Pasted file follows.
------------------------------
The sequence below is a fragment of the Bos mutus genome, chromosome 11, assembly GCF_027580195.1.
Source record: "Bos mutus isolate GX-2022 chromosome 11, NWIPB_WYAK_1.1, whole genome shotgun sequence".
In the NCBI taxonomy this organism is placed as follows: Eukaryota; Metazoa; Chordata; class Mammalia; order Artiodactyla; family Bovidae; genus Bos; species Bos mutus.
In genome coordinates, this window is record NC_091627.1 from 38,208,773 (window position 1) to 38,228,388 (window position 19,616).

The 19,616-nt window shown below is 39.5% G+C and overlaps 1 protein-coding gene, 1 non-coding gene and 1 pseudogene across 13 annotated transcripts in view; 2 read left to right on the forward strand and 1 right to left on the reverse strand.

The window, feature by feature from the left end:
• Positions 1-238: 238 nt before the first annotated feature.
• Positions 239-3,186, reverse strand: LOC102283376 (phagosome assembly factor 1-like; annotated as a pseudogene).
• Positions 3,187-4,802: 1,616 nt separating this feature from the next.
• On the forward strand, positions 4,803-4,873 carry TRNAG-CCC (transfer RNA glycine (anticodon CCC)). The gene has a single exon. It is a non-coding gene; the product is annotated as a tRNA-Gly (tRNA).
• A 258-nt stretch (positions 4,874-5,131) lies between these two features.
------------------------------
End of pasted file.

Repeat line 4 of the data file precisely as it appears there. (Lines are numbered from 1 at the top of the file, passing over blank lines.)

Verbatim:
In genome coordinates, this window is record NC_091627.1 from 38,208,773 (window position 1) to 38,228,388 (window position 19,616).